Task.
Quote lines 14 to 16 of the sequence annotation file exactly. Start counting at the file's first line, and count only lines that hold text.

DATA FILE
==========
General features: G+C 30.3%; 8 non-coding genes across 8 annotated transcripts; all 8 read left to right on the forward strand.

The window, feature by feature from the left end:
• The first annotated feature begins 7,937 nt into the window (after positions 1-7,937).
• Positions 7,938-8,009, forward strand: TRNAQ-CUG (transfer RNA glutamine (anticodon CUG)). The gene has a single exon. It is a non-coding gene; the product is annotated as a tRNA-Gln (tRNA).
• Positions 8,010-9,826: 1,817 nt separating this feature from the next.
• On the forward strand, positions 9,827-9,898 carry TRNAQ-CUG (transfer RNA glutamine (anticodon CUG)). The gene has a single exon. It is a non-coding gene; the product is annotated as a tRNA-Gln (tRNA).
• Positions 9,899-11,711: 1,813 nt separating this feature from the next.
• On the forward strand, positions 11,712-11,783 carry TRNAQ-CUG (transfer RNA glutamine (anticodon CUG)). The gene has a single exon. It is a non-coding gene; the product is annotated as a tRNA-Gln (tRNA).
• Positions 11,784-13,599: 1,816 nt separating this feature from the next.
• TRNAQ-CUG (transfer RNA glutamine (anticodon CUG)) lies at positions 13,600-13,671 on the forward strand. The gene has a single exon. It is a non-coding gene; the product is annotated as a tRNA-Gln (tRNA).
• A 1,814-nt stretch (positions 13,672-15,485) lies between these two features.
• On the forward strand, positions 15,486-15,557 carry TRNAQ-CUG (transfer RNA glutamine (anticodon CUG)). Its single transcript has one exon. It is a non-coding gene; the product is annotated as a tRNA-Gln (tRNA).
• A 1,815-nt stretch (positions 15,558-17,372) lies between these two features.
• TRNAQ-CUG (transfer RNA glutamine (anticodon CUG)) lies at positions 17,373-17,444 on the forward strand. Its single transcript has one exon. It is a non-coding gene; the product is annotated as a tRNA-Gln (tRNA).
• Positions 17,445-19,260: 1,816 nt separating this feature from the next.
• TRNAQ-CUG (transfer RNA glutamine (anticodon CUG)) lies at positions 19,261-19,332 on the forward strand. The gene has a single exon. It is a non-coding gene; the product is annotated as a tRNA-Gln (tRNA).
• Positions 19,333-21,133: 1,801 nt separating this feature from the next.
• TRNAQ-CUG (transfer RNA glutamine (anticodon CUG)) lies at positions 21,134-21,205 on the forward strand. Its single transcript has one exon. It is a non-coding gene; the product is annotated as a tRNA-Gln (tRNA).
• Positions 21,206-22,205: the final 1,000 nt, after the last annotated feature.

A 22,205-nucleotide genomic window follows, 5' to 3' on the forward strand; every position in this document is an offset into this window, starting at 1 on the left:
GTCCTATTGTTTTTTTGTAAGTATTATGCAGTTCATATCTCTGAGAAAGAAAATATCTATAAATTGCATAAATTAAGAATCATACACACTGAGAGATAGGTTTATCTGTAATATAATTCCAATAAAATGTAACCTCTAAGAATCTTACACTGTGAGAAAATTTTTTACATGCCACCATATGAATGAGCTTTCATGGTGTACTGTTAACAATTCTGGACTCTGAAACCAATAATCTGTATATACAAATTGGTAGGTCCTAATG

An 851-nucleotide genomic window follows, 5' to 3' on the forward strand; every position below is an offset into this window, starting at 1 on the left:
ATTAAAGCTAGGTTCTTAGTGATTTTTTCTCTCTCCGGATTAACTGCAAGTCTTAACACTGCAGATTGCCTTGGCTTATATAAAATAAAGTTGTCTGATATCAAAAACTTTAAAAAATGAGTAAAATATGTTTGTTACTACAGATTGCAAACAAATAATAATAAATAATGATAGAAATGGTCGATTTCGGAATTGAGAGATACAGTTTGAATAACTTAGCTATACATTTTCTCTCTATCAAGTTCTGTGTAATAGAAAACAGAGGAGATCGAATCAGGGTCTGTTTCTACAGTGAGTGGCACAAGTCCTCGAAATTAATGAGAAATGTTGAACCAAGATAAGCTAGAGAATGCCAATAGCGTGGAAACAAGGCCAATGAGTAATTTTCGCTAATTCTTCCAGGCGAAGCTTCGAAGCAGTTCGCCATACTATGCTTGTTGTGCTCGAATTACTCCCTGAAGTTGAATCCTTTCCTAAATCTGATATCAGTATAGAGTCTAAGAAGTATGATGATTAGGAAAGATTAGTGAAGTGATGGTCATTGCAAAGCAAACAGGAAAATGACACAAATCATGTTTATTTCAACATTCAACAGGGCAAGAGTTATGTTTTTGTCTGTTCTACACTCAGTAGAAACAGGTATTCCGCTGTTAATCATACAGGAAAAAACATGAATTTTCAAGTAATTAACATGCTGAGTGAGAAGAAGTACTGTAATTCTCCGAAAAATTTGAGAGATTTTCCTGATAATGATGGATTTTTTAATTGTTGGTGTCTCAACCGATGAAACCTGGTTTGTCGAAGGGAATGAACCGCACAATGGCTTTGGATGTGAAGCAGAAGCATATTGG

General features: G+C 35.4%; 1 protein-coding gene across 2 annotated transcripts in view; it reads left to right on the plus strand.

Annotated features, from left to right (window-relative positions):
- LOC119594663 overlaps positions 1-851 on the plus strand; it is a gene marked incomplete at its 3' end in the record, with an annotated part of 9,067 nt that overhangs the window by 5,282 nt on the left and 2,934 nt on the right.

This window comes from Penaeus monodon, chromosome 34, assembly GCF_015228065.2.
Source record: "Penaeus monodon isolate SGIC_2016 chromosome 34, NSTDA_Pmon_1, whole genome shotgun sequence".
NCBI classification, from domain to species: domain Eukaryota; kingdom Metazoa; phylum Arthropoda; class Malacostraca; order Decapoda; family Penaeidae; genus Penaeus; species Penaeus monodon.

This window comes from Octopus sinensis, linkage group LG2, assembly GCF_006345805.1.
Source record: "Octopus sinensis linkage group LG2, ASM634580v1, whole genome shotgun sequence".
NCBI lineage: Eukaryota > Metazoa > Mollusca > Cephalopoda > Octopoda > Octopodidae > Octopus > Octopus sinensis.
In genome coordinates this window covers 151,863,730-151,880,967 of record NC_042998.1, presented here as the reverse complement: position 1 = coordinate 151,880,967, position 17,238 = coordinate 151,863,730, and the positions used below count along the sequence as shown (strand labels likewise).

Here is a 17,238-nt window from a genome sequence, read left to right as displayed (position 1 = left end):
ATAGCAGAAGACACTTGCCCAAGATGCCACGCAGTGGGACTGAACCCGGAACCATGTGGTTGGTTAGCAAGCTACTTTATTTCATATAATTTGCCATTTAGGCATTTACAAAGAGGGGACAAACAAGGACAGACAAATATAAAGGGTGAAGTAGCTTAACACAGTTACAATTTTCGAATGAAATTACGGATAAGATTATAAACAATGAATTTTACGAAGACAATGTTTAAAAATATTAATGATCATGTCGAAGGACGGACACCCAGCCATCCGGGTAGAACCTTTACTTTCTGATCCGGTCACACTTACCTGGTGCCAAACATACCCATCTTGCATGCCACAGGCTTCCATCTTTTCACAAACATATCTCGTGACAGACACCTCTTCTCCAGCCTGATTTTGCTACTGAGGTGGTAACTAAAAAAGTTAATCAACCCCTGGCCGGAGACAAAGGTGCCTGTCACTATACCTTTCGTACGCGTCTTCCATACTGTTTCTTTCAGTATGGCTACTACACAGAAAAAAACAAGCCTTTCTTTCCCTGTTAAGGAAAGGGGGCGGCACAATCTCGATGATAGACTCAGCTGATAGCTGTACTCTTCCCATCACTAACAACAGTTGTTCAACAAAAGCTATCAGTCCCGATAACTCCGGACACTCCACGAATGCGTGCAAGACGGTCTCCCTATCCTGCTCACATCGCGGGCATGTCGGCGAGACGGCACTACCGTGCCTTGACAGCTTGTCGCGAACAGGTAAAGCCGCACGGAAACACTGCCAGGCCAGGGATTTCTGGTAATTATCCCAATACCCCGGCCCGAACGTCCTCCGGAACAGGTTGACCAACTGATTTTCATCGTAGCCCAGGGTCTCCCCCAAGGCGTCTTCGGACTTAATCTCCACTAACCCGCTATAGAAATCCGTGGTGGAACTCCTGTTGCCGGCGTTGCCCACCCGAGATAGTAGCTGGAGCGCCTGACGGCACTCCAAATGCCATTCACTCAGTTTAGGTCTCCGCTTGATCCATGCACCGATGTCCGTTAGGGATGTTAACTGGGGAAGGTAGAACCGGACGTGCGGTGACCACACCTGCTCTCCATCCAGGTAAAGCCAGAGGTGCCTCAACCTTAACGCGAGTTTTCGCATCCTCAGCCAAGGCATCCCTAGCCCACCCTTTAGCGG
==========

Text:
• TRNAQ-CUG (transfer RNA glutamine (anticodon CUG)) lies at positions 17,373-17,444 on the forward strand. Its single transcript has one exon. It is a non-coding gene; the product is annotated as a tRNA-Gln (tRNA).
• Positions 17,445-19,260: 1,816 nt separating this feature from the next.
• TRNAQ-CUG (transfer RNA glutamine (anticodon CUG)) lies at positions 19,261-19,332 on the forward strand. The gene has a single exon. It is a non-coding gene; the product is annotated as a tRNA-Gln (tRNA).